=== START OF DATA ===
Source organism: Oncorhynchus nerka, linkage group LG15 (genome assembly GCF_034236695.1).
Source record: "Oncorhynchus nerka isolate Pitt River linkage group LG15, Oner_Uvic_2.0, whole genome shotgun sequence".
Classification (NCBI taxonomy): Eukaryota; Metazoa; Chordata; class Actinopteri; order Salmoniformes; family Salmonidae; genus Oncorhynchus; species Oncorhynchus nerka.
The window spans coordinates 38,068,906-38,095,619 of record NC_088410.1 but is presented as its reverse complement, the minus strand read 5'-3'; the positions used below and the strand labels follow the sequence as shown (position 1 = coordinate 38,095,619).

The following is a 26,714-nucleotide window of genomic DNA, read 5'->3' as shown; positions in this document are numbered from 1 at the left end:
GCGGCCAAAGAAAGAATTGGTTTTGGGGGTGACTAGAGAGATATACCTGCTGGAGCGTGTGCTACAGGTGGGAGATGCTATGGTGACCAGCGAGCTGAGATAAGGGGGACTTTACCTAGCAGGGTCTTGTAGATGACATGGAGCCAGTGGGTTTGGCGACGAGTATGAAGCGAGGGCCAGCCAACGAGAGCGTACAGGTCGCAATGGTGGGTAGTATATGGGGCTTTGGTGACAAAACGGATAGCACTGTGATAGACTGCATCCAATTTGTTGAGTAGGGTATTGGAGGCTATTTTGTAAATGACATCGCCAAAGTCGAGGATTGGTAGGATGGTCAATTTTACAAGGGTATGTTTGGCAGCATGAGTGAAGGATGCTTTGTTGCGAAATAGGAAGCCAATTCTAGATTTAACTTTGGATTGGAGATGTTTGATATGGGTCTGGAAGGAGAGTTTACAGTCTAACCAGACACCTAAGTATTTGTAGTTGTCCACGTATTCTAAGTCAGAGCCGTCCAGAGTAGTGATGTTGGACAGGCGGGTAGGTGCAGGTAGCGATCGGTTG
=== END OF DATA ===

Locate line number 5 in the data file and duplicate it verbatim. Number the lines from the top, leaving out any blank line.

The following is a 26,714-nucleotide window of genomic DNA, read 5'->3' as shown; positions in this document are numbered from 1 at the left end: